French wine producers use bovine blood to clarify wine. The thought horifies me. Is there any way of knowing which wines are clarified in that manner? Also, is France the only country that does it?
try thinking less and drinking more.
Glad to be of service.
This is a great second Post, welcome to Forumosa, Infidel.
Keep up the good work! And… any plans to drop by in the Intern.Politics forum occasionaly?
And I never forget my stay in Commodoro Hotel, Havanna. Never got blamed by the security guards before. For NOT taking a puta (streetgirl) up to my room …
[quote=“Rinkals”]French wine producers use bovine blood to clarify wine.[/quote]No they don’t, it’s been illegal throughout the EU since 1997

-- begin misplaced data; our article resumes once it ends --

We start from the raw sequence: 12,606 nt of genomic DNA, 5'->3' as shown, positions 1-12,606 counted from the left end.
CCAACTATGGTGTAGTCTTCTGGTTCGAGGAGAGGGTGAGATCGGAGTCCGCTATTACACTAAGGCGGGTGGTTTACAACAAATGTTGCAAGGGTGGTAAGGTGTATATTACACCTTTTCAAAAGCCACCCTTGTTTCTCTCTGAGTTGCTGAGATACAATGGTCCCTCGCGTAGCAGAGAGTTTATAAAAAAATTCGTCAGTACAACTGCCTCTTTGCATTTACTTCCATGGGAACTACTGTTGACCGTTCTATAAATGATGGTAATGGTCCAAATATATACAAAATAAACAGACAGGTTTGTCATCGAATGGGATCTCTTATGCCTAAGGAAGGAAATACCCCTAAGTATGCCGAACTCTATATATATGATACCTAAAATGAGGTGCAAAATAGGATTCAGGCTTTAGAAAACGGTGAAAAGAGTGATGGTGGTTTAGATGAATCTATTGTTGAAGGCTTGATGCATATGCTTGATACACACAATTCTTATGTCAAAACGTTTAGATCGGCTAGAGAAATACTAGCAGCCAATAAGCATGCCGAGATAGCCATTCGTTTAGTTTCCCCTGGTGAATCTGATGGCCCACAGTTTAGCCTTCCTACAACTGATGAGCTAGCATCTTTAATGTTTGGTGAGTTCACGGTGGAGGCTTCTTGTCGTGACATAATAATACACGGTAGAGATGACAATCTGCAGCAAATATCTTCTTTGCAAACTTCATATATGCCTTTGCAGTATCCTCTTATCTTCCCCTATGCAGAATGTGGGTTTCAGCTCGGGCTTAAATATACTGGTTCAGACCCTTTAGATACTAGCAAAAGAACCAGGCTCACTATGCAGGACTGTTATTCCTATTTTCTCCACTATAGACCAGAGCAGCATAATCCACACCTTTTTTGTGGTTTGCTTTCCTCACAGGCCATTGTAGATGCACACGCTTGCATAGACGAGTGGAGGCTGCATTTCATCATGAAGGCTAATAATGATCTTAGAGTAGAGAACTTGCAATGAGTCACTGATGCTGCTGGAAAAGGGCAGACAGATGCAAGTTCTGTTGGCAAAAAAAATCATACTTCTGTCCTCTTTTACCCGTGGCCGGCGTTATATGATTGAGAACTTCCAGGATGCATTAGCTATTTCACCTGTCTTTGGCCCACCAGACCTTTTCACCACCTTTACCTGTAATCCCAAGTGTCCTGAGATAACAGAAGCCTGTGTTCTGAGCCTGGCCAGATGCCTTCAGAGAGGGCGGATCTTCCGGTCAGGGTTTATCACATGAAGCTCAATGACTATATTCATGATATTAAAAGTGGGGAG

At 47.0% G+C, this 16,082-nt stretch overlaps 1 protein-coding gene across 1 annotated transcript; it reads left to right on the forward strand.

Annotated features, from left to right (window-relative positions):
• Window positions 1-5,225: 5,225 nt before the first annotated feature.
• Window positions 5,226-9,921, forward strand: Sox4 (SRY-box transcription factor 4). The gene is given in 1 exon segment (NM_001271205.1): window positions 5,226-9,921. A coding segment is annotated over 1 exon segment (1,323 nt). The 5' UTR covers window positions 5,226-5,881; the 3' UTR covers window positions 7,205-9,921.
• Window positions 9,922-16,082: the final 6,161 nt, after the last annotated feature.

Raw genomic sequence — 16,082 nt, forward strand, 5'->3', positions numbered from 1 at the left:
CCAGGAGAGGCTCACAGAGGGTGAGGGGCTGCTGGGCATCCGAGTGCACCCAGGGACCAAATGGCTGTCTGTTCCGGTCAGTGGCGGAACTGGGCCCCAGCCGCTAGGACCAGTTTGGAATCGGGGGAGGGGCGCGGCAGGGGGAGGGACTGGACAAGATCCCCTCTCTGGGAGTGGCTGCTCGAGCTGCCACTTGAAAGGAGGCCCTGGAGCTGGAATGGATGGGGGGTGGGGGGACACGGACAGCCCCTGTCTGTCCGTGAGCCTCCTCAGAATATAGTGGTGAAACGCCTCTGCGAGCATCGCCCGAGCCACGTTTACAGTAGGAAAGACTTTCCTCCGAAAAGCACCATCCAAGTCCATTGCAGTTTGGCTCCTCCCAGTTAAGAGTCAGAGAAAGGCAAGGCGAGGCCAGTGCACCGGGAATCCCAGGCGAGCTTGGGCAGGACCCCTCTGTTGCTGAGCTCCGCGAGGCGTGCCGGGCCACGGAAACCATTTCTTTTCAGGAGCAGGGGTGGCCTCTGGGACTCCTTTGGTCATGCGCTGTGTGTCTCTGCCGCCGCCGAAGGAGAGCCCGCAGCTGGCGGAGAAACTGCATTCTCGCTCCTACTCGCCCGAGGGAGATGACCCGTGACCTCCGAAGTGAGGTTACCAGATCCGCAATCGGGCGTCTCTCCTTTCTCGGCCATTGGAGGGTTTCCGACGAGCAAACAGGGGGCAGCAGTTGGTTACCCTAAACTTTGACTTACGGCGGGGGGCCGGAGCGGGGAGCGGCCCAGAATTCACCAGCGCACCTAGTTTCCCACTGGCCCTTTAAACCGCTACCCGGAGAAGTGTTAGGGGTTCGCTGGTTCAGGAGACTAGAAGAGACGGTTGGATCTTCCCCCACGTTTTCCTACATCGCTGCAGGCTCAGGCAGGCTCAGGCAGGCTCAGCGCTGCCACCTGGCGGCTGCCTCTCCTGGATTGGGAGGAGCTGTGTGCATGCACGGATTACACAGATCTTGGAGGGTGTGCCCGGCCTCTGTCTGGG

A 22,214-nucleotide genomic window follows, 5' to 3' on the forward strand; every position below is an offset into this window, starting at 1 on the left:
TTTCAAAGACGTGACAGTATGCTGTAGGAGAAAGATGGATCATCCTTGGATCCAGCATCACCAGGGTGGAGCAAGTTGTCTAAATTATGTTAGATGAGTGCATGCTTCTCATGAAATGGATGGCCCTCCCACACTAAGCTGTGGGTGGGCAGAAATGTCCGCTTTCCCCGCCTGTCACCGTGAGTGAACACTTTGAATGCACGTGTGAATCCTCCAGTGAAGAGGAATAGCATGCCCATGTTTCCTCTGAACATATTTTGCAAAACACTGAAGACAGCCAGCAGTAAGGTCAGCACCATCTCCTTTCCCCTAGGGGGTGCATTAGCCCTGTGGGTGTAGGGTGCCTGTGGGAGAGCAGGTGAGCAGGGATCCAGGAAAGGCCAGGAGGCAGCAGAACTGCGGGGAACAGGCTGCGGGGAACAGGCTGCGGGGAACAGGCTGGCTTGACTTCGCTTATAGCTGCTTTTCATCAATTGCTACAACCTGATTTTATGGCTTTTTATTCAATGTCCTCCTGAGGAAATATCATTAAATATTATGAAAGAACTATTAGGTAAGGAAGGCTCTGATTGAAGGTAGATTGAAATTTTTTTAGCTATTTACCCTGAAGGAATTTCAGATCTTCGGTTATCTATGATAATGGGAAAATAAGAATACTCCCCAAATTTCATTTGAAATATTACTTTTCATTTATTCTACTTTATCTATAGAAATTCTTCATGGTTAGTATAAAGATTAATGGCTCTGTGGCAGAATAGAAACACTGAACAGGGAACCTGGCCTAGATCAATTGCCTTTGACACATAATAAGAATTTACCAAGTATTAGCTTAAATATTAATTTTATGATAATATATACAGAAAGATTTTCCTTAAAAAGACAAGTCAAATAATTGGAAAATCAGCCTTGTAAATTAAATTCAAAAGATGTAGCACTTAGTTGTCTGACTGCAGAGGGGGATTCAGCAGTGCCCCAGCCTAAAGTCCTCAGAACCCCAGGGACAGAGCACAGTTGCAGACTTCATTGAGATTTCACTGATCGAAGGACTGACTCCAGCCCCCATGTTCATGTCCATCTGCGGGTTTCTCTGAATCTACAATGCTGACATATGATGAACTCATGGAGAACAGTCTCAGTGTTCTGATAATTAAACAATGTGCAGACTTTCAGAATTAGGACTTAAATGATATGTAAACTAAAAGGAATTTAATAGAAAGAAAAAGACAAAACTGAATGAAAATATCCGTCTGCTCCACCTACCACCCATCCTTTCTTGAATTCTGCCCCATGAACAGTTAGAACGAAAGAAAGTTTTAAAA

[quote]The thought horifies me. Is there any way of knowing which wines are clarified in that manner?[/quote]It’s illegal in France, so French wine is safe for one. In 1997 the French authorities seized 70,000 bottles of table wine marked VDQS and 200kg of blood products.[quote]Also, is France the only country that does it?[/quote]I would imagine other countries make it illegal too, I don’t know.
Is AOC (Appellation d’Origine Controlee) a reputable mark to ensure proper standards ? Drink wine made after 1997
Though bovine blood may not be legal for use in wine, something is being used to clarify that wine. And unless you check (try email) with the wine manufacturer or a website like ntlworld 's Vegetarian beer and wine list, that something might be made from animals. As the wine you buy becomes more expensive, the chance of that wine being clarified by something other than a mineral increases. If it’s not bovine blood, it might be a substance made of animal bones and other parts of a bovine’s body (Gelatine). Or it might be made from the swim bladders of fish (isinglass), found in fine wines and also found in many beers.
Are any signs used to indicate that a bottle of wine is vegetarian?